It's just a fact: You cannot buy really fresh lima beans or speckled butter beans in a supermarket. Fresh, they have no shelf life. That's why we buy them here, from Pat Sherlock, a farmer/dealer who trucks fresh-picked beans by the bushel from his fields in Canton and sells them by the pint to grateful city folk. His beans are a taste of natural abundance.

Opened in 1981 in a 1927 Texaco station, this fried-chicken sibling to the Babe's Chicken Dinner Houses in Garland and Roanoke is a no-frills art-deco temple to biddy crunch. And it's like no other. The chicken is juicy, firm, well-seasoned (but not too much) and greaseless (damn near, anyway). Each piece of Arkansas chicken is marinated for 24 hours. It comes tethered to killer mashed potatoes, juicy sweet corn on the cob and moist, tasty rolls (like angel food cake). There's no better way in Dallas to convert pullet to paunch.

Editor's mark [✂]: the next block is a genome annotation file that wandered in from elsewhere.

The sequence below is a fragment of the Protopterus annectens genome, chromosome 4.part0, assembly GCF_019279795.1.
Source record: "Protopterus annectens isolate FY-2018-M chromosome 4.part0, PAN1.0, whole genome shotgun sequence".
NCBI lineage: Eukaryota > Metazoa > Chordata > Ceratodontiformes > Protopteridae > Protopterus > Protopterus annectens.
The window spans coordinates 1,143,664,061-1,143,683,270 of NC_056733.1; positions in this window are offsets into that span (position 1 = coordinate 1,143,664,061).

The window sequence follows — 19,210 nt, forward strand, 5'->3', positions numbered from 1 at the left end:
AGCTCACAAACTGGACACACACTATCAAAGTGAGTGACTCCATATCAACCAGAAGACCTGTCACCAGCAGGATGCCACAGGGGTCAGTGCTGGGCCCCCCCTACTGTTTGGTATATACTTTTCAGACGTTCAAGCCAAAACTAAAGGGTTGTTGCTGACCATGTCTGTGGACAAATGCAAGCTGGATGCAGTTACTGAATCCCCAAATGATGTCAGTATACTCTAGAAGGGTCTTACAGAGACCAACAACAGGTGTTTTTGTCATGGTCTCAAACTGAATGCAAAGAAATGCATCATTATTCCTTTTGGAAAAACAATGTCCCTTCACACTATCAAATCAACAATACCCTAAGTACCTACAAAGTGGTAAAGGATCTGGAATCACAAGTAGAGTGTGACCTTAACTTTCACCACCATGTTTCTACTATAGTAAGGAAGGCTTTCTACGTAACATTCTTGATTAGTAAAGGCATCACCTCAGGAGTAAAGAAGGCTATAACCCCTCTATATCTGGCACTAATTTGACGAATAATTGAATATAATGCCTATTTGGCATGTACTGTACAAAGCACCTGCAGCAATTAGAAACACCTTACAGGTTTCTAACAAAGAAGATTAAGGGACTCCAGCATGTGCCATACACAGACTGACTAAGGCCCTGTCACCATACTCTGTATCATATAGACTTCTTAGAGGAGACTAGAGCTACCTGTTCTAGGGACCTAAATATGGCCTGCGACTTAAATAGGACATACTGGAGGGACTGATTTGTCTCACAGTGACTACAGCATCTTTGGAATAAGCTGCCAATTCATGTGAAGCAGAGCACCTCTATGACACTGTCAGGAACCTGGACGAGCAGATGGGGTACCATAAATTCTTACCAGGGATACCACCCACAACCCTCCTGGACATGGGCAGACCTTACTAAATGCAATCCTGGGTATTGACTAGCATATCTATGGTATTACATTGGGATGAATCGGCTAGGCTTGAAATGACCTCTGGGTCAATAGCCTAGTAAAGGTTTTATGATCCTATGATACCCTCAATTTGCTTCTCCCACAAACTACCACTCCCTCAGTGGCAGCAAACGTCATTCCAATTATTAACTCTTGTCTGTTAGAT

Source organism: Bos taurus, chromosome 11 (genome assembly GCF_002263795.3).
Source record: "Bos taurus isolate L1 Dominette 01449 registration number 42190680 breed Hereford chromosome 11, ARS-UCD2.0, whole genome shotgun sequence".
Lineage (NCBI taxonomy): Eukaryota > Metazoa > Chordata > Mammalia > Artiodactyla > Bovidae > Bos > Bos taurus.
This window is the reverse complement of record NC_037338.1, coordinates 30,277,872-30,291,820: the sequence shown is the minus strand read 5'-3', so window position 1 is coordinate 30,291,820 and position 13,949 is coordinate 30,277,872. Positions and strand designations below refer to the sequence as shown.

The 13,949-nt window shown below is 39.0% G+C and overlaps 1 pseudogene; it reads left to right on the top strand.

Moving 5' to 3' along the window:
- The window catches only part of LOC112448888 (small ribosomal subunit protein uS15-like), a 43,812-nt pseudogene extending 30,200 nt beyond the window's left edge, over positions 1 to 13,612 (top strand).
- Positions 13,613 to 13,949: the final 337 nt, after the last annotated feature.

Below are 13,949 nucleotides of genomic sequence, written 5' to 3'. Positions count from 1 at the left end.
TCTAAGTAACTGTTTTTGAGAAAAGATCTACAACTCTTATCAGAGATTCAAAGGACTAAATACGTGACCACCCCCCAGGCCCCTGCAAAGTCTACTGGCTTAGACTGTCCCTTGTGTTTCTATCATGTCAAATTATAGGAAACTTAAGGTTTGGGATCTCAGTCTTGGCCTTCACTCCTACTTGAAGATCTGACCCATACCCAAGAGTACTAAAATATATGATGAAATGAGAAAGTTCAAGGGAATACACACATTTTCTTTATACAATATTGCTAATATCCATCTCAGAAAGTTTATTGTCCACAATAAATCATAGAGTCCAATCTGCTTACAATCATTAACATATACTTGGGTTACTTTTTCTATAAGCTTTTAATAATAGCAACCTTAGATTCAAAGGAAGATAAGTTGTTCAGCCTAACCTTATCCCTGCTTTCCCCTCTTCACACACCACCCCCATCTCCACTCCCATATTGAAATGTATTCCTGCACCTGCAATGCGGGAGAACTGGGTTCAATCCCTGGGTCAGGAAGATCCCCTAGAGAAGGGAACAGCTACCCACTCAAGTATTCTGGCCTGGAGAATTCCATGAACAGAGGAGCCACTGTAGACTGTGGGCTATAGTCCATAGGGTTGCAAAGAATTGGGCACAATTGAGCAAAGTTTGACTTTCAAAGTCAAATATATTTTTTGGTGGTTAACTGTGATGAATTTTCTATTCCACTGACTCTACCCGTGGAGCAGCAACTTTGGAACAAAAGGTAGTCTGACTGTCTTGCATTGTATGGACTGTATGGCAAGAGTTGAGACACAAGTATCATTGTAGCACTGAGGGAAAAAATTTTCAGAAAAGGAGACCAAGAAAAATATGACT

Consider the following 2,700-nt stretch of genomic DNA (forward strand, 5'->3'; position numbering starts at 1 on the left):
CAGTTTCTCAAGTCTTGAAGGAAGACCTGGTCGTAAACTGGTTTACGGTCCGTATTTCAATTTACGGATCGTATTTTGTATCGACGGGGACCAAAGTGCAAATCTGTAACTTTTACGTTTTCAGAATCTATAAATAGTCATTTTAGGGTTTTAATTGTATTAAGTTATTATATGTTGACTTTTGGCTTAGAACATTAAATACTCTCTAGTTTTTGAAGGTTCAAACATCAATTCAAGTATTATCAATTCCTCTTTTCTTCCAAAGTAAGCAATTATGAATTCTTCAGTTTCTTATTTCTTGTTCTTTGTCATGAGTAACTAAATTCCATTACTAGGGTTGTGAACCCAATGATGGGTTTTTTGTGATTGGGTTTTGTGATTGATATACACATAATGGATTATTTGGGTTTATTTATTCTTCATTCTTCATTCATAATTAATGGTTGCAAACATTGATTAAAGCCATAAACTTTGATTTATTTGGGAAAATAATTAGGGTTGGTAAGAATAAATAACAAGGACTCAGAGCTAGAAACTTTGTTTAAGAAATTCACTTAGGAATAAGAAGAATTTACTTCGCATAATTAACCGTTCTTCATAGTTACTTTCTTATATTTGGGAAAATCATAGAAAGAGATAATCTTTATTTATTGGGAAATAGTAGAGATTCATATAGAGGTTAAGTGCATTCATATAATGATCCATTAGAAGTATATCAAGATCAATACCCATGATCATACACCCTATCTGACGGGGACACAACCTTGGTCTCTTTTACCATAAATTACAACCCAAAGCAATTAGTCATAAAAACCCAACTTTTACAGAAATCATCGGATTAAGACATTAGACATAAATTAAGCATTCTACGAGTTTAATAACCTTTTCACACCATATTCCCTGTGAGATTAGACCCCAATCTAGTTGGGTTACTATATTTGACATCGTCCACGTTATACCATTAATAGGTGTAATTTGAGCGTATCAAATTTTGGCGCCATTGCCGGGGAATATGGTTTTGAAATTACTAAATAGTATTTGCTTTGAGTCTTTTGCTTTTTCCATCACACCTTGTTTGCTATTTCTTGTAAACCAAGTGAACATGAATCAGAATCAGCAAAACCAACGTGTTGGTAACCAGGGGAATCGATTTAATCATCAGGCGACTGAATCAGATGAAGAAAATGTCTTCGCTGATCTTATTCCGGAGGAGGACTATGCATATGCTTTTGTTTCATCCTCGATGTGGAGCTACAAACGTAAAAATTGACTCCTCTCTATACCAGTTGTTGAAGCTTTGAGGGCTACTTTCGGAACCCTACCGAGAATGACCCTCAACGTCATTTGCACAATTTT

Angry Dog

Considering that they named their restaurant for their hot dog, it had better be good, right? Well, it is good. Split in half and served open-face with mustard and piled high with chili, cooked onions and a heap of American cheese, the Angry Dog's Angry Dog is actually something that you'd order at a ballpark if it were served there. For $5.25 you get the Angry Dog and seasoned fries and a pickle, which is probably cheaper than what you could take back with you to the cheap seats, anyway. The best part is that it's actually sold outside the ballpark, which means you don't have to watch another abysmal performance by the Rangers.